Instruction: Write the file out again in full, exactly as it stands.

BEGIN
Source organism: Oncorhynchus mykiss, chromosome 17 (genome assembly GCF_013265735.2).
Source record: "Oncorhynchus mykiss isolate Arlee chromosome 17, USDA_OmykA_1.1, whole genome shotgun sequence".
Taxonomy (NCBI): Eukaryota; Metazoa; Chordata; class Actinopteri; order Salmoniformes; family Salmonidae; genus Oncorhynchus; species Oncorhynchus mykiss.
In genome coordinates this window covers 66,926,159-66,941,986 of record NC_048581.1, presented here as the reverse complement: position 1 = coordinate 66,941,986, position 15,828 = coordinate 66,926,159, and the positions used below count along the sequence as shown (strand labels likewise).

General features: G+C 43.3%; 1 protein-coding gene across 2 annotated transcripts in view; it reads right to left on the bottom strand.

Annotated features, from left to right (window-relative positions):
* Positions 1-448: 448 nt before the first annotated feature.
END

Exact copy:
Source organism: Oncorhynchus mykiss, chromosome 17 (genome assembly GCF_013265735.2).
Source record: "Oncorhynchus mykiss isolate Arlee chromosome 17, USDA_OmykA_1.1, whole genome shotgun sequence".
Taxonomy (NCBI): Eukaryota; Metazoa; Chordata; class Actinopteri; order Salmoniformes; family Salmonidae; genus Oncorhynchus; species Oncorhynchus mykiss.
In genome coordinates this window covers 66,926,159-66,941,986 of record NC_048581.1, presented here as the reverse complement: position 1 = coordinate 66,941,986, position 15,828 = coordinate 66,926,159, and the positions used below count along the sequence as shown (strand labels likewise).

General features: G+C 43.3%; 1 protein-coding gene across 2 annotated transcripts in view; it reads right to left on the bottom strand.

Annotated features, from left to right (window-relative positions):
* Positions 1-448: 448 nt before the first annotated feature.